By CBSLA Staff

LOS ANGELES (CBSLA) — As Proposition 16 was making its way through the California State Legislature, the death of George Floyd at the hands of Minneapolis police sparked massive protests and demonstrations across the nation.

“We had no idea any of this would happen,” Assemblywoman Shirley Weber, D-San Diego, said.

Weber was the one who introduced Proposition 16, an amendment that would allow public universities and government agencies to consider an applicant’s race and gender in admissions and hiring.

“George Floyd did that for me,” Weber said. “He let you see up front the impact of 400 years of racism and what is happening in this country and that equal opportunity is not readily available for everybody.”

The support for Proposition 16 poured in, with Los Angeles Mayor Eric Garcetti signing a directive for racial equity within city departments.

“We know that Black Americans have not had the same opportunities to build up family wealth, and today the statistics don’t lie,” Garcetti said.

But not everyone supports the proposition. Ward Connerly, a former University of California regent, is a longtime opponent of affirmative action.

“As a brown skin guy, I can tell you that I’ve had — in the last 50 years of my life — I’ve had every chance to succeed — and I have — as anybody else in this country,” he said.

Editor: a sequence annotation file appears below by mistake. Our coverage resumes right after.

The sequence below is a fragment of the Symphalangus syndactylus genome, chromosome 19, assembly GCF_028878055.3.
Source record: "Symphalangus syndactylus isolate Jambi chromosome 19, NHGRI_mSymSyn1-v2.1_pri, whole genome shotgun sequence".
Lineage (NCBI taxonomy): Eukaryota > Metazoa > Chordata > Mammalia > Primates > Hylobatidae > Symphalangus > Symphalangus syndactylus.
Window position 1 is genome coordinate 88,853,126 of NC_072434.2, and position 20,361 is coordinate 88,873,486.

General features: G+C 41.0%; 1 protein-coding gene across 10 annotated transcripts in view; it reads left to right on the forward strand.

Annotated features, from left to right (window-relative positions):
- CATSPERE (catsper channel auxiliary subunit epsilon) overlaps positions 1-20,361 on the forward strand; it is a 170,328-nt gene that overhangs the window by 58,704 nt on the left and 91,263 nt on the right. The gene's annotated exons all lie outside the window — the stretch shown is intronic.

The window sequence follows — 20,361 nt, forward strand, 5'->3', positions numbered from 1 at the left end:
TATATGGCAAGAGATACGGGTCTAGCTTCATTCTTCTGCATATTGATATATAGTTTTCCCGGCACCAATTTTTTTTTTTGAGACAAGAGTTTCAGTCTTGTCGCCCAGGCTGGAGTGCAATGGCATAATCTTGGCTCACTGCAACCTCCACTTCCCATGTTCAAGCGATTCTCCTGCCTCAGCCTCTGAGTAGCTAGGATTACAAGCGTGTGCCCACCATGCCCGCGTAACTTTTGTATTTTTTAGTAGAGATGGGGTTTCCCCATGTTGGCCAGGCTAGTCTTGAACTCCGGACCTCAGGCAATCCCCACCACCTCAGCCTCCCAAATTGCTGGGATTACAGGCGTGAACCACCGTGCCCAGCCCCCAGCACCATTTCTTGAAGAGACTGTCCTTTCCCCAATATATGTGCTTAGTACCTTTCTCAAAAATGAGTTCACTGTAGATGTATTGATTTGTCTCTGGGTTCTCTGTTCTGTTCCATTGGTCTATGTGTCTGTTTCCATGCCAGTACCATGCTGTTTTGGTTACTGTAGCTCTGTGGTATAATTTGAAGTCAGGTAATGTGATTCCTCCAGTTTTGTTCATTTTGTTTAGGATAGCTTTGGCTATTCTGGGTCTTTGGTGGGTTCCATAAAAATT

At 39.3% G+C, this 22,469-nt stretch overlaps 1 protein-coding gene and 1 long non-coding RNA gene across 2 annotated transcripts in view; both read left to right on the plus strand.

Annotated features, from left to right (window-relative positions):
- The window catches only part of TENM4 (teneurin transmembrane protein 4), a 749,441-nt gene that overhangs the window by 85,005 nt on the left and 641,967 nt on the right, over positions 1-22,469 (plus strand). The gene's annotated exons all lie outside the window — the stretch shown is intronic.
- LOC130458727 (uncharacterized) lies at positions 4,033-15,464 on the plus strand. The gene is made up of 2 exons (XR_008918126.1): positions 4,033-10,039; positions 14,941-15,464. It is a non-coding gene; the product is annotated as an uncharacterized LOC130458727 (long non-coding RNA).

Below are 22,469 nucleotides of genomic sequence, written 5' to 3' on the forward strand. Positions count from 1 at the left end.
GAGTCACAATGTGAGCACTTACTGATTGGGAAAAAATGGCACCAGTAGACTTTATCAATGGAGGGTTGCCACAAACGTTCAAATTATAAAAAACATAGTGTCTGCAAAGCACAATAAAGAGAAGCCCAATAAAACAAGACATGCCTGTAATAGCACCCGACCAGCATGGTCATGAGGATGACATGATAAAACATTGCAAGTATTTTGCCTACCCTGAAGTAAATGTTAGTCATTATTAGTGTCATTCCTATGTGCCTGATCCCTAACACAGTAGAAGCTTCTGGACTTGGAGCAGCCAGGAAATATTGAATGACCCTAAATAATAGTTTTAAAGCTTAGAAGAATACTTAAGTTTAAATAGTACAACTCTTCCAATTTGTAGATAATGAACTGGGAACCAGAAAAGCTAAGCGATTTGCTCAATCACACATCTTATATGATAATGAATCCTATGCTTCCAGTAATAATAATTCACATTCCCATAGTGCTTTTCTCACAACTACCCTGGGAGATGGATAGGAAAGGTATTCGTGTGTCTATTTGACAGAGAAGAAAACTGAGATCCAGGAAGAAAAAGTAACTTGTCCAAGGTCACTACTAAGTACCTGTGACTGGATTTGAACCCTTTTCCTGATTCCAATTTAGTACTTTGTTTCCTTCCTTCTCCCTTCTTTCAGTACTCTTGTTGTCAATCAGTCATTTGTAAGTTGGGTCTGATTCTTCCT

Connerly helped lead a campaign to ban affirmative action in California 24 years ago.

“We have firmly established in this state that everyone, regardless of their race or color or sex, will get an equal chance to compete,” he said.

The amount of money spent by those who support the proposition is already well into the millions — far outpacing money spent by those opposed.

“Asian Americans who tend to do quite well in acceptance to UCs and CalStates are worried that this may negatively impact them, but even amongst them, there’s not really well-organized opposition,” Fernando Guerra, a professor at Loyola Marymount University, said.

One of the biggest debates over affirmative action has centered around college admissions.

“I am not in favor at all of tearing down our values and ripping asunder our ideals just so we can get a handful of more Black and Latino kids into our select universities,” Connerly said.

“We still have a pocket at the very bottom that we’re not able to get to that’s really race and culture based,” Weber said. “And so, as a result, we are hindered from helping these kids get a leg up.”

A debate that appeared to have been quieted at the ballot box years ago continues to simmer and will get another chance to be decided in November.

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